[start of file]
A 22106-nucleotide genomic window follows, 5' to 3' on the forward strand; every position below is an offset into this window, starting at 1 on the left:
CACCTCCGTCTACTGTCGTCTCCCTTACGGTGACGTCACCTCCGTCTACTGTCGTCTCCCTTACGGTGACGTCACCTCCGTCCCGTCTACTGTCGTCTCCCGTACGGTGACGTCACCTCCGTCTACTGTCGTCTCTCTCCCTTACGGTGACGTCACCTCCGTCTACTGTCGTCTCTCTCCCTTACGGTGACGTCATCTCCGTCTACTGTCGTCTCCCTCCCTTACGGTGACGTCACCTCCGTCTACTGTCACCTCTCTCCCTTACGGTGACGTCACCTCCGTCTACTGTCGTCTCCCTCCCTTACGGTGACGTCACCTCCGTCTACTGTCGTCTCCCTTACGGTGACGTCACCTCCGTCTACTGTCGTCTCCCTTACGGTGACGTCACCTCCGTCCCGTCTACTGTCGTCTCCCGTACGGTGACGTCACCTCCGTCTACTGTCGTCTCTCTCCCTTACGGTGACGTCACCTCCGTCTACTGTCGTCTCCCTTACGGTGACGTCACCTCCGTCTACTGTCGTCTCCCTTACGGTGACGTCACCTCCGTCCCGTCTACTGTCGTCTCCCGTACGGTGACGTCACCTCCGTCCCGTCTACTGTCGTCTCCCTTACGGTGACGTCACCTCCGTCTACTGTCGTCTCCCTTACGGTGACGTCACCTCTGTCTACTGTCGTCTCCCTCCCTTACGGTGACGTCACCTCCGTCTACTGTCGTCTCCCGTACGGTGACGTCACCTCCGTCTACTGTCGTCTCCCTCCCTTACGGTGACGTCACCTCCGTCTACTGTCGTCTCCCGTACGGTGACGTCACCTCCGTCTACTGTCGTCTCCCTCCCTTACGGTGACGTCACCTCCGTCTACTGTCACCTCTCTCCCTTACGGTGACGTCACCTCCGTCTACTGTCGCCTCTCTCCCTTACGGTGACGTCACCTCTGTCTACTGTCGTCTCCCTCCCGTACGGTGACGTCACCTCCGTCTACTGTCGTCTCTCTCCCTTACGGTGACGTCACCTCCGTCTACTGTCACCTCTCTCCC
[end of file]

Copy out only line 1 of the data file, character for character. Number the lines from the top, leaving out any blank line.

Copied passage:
A 22106-nucleotide genomic window follows, 5' to 3' on the forward strand; every position below is an offset into this window, starting at 1 on the left: